This paper proposes a semantics for free choice permission that explains both the non-classical behavior of modals and disjunction in sentences used to grant permission, and their classical behavior under negation. It also explains why permissions can expire when new information comes in and why free choice arises even when modals scope under disjunction. On the proposed approach, deontic modals update preference orderings, and connectives operate on these updates rather than propositions. The success of this approach stems from its capacity (...) to capture the difference between expressing the preferences that give rise to permissions and conveying propositions about those preferences. (shrink)
If forced to state Feuerbach’s philosophical genealogy, one would have to say that he was son of Hegel, father of Marx, and half-brother of Comte. In his own day he had many a celebratory and many a vilifier. His philosophy has received very little direct treatment in the English language. Feuerbach’s contribution was in his writings on religion and philosophy, each of them a manifesto to humanity, telling us that the desires of men can be satisfied here below. The object (...) of this book, first published in 1941, is twofold. It is its intention to pay humble tribute to a little understood philosopher whose stature grows with the years, and in so doing perhaps to provide a key to the question of religion and personal immortality for those who reject philosophical idealism and a personal God. (shrink)
First published in 1988, this volume was originally published, according to the authors, thanks to a 'conscious call'. They were 'fully persuaded that the honor of Christ and the very life of His church are alike endangered by the doubting spirit now brooding over the educational institutions of America.' The book contains chapters on the prominence of scepticism in schools; the theory of evolution and false theology; and the sacred scriptures.
No existing conditional semantics captures the dual role of 'if' in embedded interrogatives — 'X wonders if p' — and conditionals. This paper presses the importance and extent of this challenge, linking it to cross-linguistic patterns and other phenomena involving conditionals. Among these other phenomena are conditionals with multiple 'if'-clauses in the antecedent — 'if p and if q, then r' — and relevance conditionals — 'if you are hungry, there is food in the cupboard'. Both phenomena are shown to (...) be problematic for existing analyses. Surprisingly, the decomposition of conditionals needed to capture the link with interrogatives provides a new analysis that captures all three phenomena. The model-theoretic semantics offered here relies on a dynamic conception of meaning and compositionality, a feature discussed throughout. (shrink)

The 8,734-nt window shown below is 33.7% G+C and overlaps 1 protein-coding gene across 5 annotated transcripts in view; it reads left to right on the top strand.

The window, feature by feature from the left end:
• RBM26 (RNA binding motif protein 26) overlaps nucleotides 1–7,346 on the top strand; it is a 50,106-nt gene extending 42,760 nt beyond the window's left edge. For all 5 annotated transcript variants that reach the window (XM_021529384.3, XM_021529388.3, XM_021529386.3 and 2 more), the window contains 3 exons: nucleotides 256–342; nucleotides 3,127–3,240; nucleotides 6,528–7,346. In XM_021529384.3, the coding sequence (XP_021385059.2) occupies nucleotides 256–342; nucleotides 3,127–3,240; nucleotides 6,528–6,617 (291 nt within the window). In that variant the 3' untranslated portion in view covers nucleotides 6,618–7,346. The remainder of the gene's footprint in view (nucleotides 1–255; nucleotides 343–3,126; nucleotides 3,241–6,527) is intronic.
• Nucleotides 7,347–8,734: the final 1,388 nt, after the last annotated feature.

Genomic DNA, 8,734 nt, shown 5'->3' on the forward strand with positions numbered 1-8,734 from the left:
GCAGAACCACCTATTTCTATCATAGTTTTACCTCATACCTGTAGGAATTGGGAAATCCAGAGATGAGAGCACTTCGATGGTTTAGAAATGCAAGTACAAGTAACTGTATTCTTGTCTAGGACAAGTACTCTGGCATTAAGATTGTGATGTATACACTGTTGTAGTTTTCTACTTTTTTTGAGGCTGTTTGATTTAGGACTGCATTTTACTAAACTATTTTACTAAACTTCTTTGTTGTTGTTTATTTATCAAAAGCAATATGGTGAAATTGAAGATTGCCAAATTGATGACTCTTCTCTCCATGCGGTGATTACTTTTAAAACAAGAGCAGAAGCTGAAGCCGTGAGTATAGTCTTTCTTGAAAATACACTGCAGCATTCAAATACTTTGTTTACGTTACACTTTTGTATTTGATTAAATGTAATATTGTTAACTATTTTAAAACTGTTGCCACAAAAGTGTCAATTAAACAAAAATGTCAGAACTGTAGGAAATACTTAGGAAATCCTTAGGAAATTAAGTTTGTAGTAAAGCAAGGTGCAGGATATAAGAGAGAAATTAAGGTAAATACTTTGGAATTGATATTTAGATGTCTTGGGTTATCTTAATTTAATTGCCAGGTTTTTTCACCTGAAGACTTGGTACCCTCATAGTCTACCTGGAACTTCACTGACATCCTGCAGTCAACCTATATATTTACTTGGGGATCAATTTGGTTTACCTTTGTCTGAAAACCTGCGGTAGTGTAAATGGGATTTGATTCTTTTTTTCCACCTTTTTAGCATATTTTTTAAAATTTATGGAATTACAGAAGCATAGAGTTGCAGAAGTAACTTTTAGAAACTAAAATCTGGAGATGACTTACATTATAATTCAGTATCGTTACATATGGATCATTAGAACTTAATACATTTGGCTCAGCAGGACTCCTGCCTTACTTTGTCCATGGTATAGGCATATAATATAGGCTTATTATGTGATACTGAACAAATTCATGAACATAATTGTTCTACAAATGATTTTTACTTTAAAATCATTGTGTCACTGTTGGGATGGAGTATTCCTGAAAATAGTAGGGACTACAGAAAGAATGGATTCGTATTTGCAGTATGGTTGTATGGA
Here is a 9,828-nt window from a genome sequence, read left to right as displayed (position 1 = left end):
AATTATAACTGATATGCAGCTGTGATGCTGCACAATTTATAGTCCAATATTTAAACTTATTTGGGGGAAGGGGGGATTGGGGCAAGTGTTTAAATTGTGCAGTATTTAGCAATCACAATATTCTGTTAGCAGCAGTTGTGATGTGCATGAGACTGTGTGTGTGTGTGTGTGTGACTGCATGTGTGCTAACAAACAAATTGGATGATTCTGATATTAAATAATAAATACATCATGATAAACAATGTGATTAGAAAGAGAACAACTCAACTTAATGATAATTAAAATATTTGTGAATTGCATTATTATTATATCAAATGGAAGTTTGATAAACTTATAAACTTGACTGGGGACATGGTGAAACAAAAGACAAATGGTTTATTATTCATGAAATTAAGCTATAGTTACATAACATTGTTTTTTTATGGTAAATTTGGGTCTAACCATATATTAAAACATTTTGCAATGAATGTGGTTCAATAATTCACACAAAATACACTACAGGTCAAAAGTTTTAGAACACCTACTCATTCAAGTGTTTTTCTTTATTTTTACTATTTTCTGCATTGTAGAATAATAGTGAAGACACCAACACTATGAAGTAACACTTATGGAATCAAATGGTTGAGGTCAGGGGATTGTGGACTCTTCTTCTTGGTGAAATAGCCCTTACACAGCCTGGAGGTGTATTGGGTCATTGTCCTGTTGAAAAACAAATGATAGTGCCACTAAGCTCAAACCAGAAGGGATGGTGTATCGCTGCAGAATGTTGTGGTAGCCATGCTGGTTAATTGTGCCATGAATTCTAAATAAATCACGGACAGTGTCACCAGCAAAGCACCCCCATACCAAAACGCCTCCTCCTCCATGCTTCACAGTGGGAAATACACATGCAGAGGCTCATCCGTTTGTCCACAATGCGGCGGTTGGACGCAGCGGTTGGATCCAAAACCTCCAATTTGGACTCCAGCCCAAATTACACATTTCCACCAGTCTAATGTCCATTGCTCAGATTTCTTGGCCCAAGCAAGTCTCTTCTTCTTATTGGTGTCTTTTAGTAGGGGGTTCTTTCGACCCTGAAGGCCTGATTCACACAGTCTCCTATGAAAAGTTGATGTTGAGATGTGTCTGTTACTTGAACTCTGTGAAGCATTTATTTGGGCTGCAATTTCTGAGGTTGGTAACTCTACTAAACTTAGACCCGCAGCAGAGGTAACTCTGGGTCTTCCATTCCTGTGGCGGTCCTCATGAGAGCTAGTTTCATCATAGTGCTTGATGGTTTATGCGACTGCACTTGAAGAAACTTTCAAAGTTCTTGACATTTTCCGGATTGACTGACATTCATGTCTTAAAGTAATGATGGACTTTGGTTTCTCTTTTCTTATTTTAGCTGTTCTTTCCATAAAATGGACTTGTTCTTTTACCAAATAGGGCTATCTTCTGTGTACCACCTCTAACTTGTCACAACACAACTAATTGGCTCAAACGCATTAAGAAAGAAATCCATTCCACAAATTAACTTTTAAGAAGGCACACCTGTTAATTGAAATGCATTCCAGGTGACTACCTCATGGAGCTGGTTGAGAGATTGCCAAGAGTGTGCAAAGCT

Using an innovative workflow incorporating microseismic attributes and geomechanical well logs, we have defined major geomechanical drivers of microseismic expression to understand reservoir stimulation response in an engineering/geologic context. We sampled microseismic data from two hydraulically fractured Marcellus wells in the Appalachian Basin, West Virginia, vertically through the event cloud, crossing shale, limestone, sandstone, and chert. We focused our analysis on the Devonian organic shale and created pseudologs of moment magnitude Mw, b-value, and event count. The vertical moving-average sampling of (...) microseismic data was completed such that the sample interval matched that of the geophysical well log. This technique creates robust, high-resolution microseismic logs that indicate subtle changes in microseismic properties and allow direct crossplotting of microseismic versus geophysical logs. We chose five geomechanical properties to form the framework against which to interrogate the microseismic data: Young’s modulus, Poisson’s ratio, brittleness, lambda-rho, and mu-rho. In addition, we included gamma as a useful measure of organic content. Having defined this microseismic-geomechanical crossplot space, we derived insights into the response of these units during hydraulic fracturing. Observations include larger magnitude microseismicity occurs in high PR, high YM rocks; high event counts are found in low PR rocks, low b-value is consistent with the occurrence of larger magnitude events and low event counts, and YM and PR act as bounding conditions, creating “sweet spots” for high and low Mw, event count, and stress. In our crossplot space, there is a meaningful link between microseismicity and the elastic properties of the host rock. In light of this dependence of stimulation potential on elastic properties, the calculation of microseismic pseudologs at stimulation sites and application of our crossplot framework for microseismic-geomechanical analysis in unconventional shale will inform operators in planning and forecasting stimulation and production, respectively. (shrink)
WILLIAM B. EWALD, From Kant to Hubert. A source book in the foundations of mathematics. Oxford:Clarendon Press, 1997. Two volumes, xviii + 1340pp. £175.00. ISBN 0 19 853271 7 DONALD GILLIES, Artificial Intelligence and Scientific Method. Oxford:Oxford University Press, 1996. xiii+176pp. £35.00 /£ 11.99. ISBN 0 19 875158 3/875159 1 N. VASSALLO, La depsicologizzazione délia logica. Un confronto tra Boole e Frege. Milano:Franco Angeli, 1995. 310 pp. 34,000 L G. SCHURZ, The Is-Ought Problem :An Investigation in Philosophical Logic. Dordrecht, (...) Boston and London : Kluwer Academic Publishers, 1997. x + 332 pp. $120/£72.00. ISBN 0792344103. (shrink)